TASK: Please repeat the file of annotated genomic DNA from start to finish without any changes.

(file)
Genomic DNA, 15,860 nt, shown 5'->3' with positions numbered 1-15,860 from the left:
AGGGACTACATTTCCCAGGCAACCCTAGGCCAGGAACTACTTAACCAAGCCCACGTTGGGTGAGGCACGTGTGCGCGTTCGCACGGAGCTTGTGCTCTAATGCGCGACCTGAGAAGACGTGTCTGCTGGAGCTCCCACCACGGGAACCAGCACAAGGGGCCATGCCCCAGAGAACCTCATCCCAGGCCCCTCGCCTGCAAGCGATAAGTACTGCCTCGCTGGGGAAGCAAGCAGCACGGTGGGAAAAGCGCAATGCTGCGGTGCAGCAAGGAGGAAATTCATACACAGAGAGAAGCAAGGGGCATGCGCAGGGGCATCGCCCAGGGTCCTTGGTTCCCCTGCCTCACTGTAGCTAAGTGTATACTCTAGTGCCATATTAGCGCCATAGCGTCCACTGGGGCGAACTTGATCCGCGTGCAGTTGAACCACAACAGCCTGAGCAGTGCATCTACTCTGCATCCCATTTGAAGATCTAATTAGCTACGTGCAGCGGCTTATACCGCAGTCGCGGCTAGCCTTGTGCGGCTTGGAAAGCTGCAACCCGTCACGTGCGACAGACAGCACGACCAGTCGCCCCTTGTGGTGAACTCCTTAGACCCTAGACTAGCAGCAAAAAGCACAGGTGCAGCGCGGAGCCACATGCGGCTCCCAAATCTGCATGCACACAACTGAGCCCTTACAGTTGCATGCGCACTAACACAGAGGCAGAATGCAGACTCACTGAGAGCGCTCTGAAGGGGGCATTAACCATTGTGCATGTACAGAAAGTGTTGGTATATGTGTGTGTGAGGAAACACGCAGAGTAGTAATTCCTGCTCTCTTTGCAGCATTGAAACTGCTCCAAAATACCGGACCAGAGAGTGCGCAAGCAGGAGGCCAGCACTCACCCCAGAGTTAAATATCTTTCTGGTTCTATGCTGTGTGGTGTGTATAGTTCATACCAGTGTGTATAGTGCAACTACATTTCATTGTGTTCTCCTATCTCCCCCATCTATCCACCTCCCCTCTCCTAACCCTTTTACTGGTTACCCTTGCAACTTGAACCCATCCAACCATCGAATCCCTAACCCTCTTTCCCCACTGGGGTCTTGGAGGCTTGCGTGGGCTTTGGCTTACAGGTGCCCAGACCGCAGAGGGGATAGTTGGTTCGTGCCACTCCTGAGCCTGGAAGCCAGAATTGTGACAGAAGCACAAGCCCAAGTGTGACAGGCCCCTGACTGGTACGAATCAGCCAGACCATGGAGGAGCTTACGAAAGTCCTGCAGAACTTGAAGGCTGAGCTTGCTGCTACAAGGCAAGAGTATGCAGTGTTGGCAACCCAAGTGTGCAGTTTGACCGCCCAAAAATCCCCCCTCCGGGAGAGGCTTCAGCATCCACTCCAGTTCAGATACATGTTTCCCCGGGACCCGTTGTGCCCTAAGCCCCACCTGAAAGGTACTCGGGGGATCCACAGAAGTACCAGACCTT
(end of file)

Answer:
Genomic DNA, 15,860 nt, shown 5'->3' with positions numbered 1-15,860 from the left:
AGGGACTACATTTCCCAGGCAACCCTAGGCCAGGAACTACTTAACCAAGCCCACGTTGGGTGAGGCACGTGTGCGCGTTCGCACGGAGCTTGTGCTCTAATGCGCGACCTGAGAAGACGTGTCTGCTGGAGCTCCCACCACGGGAACCAGCACAAGGGGCCATGCCCCAGAGAACCTCATCCCAGGCCCCTCGCCTGCAAGCGATAAGTACTGCCTCGCTGGGGAAGCAAGCAGCACGGTGGGAAAAGCGCAATGCTGCGGTGCAGCAAGGAGGAAATTCATACACAGAGAGAAGCAAGGGGCATGCGCAGGGGCATCGCCCAGGGTCCTTGGTTCCCCTGCCTCACTGTAGCTAAGTGTATACTCTAGTGCCATATTAGCGCCATAGCGTCCACTGGGGCGAACTTGATCCGCGTGCAGTTGAACCACAACAGCCTGAGCAGTGCATCTACTCTGCATCCCATTTGAAGATCTAATTAGCTACGTGCAGCGGCTTATACCGCAGTCGCGGCTAGCCTTGTGCGGCTTGGAAAGCTGCAACCCGTCACGTGCGACAGACAGCACGACCAGTCGCCCCTTGTGGTGAACTCCTTAGACCCTAGACTAGCAGCAAAAAGCACAGGTGCAGCGCGGAGCCACATGCGGCTCCCAAATCTGCATGCACACAACTGAGCCCTTACAGTTGCATGCGCACTAACACAGAGGCAGAATGCAGACTCACTGAGAGCGCTCTGAAGGGGGCATTAACCATTGTGCATGTACAGAAAGTGTTGGTATATGTGTGTGTGAGGAAACACGCAGAGTAGTAATTCCTGCTCTCTTTGCAGCATTGAAACTGCTCCAAAATACCGGACCAGAGAGTGCGCAAGCAGGAGGCCAGCACTCACCCCAGAGTTAAATATCTTTCTGGTTCTATGCTGTGTGGTGTGTATAGTTCATACCAGTGTGTATAGTGCAACTACATTTCATTGTGTTCTCCTATCTCCCCCATCTATCCACCTCCCCTCTCCTAACCCTTTTACTGGTTACCCTTGCAACTTGAACCCATCCAACCATCGAATCCCTAACCCTCTTTCCCCACTGGGGTCTTGGAGGCTTGCGTGGGCTTTGGCTTACAGGTGCCCAGACCGCAGAGGGGATAGTTGGTTCGTGCCACTCCTGAGCCTGGAAGCCAGAATTGTGACAGAAGCACAAGCCCAAGTGTGACAGGCCCCTGACTGGTACGAATCAGCCAGACCATGGAGGAGCTTACGAAAGTCCTGCAGAACTTGAAGGCTGAGCTTGCTGCTACAAGGCAAGAGTATGCAGTGTTGGCAACCCAAGTGTGCAGTTTGACCGCCCAAAAATCCCCCCTCCGGGAGAGGCTTCAGCATCCACTCCAGTTCAGATACATGTTTCCCCGGGACCCGTTGTGCCCTAAGCCCCACCTGAAAGGTACTCGGGGGATCCACAGAAGTACCAGACCTT